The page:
We now rejoin young Billy Batson, who is writing the word SHAZAM in the sands of Stimson Beach... and watching the tide come in to wash it away.  He decides to go to the nearby bus depot with hopes that he may be able to afford a fare to Albuquerque where he can reconnect with his kind Uncle Dudley.

With only twenty bucks to his name, the Greyhound employee tells him he'll only go as far as Sacramento.  A disappointed Billy suddenly feels a hand on his shoulder, he swings around to find his supposed-sister Beautia.  She apologizes for orchestrating the ruse back at the family court, and offers to give him $200 so that he can go be with Dudley.  She also lets it slip that there may be more than meets the eye in regard to his parent's fatal car accident... with Dr. Sivana mixed up in it somehow.

After an uncomfortable and uneventful bus ride, Billy arrives at the theater where his Uncle is performing his magic act.  The ticket-taker refuses to let the boy in, as the theater is also showing movies that are Rated R.  Billy excuses himself to a nearby alley, and says him a magic word... and emerges as Captain Marvel.  The shocked and befuddled ticket-taker grants him entry.

Inside, ol' Dudley's act ain't going all that great.  He's getting heckled by a couple of jerks in the crowd... Captain Marvel "suggest" they cool their jets and keep their mouths shut, before joining his unaware Uncle on stage as his special volunteer.

Cap enters a large box on the stage, and lets out a SHAZAM just as his Uncle says his own magic words.  The box flops to the stage, revealing a young boy standing where a full-grown man once was.  The pair have a touching reunion, and Billy promises he'll explain everything that's gone on.

Billy and Dudley spend the night at Dud's hotel, and Billy tells him everything that has gone on over the past few days, including the theory that Sivana was somehow behind the death of his parents.  Billy wants to head back to San Francisco to get to the bottom of it all, and Dudley agrees to join him.

Without enough money for the bus fare home, Billy SHAZAM's up and sets about flying the two back to the Bay.  On the way, Dudley gets a grumbly tummy, and asks if they can stop for some eats.  As they belly up to the bar, and Billy downs his second... or third triple-cheeseburger, an Air Force officer runs in and informs a General, who was in the middle of a cup of coffee that there's a UFO getting a little too close to a top-secret high priority aircraft that was transporting some VIPs.

Billy sees this as an opportunity to help out, so he SHAZAM's once more and takes to the skies.  As he zeroes in on the target aircraft, he can make out a small black figure making its own approach.  Before he realizes it, Black Adam socks him right in the mush, nearly knocking him out of the sky.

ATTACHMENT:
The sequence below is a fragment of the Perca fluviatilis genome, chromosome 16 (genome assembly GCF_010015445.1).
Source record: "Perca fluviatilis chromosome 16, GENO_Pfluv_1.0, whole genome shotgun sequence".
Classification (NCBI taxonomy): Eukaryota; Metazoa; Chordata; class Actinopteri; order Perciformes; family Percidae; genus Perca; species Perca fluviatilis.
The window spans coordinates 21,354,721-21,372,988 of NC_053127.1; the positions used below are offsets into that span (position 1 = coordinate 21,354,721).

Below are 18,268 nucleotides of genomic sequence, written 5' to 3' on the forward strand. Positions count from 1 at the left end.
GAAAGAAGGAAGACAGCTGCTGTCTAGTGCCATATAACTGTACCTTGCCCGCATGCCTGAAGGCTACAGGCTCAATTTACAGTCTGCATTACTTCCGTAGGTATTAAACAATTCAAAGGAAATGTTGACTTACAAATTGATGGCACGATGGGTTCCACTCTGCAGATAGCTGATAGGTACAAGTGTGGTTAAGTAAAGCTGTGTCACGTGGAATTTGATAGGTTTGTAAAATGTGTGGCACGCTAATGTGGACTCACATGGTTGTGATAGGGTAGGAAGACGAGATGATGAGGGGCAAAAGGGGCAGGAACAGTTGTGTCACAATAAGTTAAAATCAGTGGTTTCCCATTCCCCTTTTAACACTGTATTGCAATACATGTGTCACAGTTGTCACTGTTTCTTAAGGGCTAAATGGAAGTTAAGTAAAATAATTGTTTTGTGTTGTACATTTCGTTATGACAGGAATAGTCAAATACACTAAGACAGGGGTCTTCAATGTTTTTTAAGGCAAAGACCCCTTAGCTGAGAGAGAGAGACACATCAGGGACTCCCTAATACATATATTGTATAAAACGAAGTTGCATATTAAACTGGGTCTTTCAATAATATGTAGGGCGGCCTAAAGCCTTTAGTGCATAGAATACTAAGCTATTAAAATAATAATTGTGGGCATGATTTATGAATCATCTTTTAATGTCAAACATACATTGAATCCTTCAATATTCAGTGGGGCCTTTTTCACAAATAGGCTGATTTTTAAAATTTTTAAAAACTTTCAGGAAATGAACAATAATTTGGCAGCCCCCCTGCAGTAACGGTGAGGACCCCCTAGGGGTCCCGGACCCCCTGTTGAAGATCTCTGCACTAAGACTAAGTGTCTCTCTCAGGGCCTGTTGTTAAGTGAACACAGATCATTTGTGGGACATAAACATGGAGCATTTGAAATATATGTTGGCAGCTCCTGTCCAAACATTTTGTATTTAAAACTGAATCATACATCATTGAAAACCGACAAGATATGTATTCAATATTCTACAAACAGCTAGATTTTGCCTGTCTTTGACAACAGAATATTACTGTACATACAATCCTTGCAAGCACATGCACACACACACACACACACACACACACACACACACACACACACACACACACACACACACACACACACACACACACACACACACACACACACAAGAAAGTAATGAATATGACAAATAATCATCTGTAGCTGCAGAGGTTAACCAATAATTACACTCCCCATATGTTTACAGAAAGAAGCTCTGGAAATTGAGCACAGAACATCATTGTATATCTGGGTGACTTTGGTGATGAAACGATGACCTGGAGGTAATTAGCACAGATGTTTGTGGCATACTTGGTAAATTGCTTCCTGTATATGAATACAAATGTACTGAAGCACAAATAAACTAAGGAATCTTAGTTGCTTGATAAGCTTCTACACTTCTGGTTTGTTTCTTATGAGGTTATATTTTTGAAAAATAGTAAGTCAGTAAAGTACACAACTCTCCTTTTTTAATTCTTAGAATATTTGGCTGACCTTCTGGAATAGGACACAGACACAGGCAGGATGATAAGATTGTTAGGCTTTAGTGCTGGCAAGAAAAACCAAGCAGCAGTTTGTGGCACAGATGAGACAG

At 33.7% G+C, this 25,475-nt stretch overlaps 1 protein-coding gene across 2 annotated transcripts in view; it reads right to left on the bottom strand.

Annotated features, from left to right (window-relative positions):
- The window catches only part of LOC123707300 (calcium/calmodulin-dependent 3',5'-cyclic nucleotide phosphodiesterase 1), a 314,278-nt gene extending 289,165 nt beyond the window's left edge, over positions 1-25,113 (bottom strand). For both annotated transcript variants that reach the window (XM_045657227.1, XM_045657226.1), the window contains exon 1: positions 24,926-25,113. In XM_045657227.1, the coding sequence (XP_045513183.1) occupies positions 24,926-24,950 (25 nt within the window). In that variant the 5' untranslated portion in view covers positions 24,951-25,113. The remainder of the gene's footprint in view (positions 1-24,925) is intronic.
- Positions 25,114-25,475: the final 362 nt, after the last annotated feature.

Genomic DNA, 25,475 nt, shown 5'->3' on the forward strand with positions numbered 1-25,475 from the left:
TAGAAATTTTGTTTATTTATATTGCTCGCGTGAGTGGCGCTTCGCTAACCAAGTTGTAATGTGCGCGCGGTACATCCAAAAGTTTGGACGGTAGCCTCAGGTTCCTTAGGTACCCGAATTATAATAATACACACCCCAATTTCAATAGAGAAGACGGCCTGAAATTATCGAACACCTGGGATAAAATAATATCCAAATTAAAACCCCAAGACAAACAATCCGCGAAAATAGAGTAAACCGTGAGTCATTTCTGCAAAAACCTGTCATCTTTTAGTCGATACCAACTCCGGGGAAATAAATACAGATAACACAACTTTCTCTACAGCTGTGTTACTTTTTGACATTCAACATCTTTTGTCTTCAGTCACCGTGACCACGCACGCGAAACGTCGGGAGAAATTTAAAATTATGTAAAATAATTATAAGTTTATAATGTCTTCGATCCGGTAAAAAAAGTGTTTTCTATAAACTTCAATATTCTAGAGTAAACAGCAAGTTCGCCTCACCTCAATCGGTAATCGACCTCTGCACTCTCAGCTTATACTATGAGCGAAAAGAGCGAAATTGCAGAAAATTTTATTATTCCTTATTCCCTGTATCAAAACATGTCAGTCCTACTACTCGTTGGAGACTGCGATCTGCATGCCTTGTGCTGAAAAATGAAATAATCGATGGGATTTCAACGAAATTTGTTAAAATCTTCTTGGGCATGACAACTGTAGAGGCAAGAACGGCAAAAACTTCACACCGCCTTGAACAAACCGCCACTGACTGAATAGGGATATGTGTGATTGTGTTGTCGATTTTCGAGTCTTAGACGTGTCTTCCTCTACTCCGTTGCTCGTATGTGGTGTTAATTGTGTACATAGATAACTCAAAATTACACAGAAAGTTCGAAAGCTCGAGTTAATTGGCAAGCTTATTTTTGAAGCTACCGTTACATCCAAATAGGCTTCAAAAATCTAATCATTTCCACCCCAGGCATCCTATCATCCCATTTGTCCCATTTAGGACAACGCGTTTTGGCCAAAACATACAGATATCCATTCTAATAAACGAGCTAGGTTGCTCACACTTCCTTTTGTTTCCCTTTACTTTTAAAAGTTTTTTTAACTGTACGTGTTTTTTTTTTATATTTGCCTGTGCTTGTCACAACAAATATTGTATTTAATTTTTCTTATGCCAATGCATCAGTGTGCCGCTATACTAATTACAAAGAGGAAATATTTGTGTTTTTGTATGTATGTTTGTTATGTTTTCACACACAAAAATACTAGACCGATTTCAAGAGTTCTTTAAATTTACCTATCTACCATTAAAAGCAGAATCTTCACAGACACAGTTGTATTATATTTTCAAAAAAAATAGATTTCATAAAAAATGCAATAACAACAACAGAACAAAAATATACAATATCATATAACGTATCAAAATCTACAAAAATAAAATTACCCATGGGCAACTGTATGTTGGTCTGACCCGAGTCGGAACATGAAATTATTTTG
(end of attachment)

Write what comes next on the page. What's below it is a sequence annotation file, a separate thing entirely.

After regaining his bearings, Captain Marvel recognizes Black Adam from his meeting with the Wizard Shazam.  He serves up a knuckle sandwich of his own, and the now it's on!

Rather than fight fair, Adam heads straight for the aircraft and threatens to tear it in two unless Cap backs off.  Billy considers his options, and ultimately retreats.  He'd rather the inhabitants of the vessel remain alive, even if they are Black Adam's captives.

Billy hangs back as Black Adam makes off with the ship... but promises that he will one day take his pointy-eared foe down!


Now, this is more like it.  While I did like the first issue, this one is so much better.  Perhaps it's due to the increased action, or maybe it's just because the "origin" story is out of the way.  This issue really illustrated that no matter which body Billy inhabits, he's still a young boy.  Not the petulant New-52 Billy, nor the saccharine Fawcett version, but just a normal, perhaps impetuous, boy.

I enjoyed seeing Billy reunite with his Uncle Dudley... and really dug him coercing the hecklers.  What I didn't like was his Norman Osborne hairdo when he's in his Captain Marvel form... yikes.

My Black Adam experience is more the turn of the century version... the one that worked with the Justice Society of America... sometimes even on the same team as Captain Marvel.  Seeing him as a full-fledged villain is certainly a novelty... at least to me.  I've seen him as a bad dude before, but for all his badness (think Fifty-Two post-Infinite Crisis), his actions were justified.  Here, his motivations aren't entirely clear... though, I will say that I'm intrigued.

Overall, I really enjoyed this issue.  I thought all of the characters were well done.  Really digging this version of Billy, and even Dudley... who I initially thought I'd hate.  I'm also quite interested in what the second half of this miniseries has in store for the Sivanas, Beautia especially.  If you're a newcomer to (or just a fan of) Captain Marvel/SHAZAM! you really ought to give this one a shot.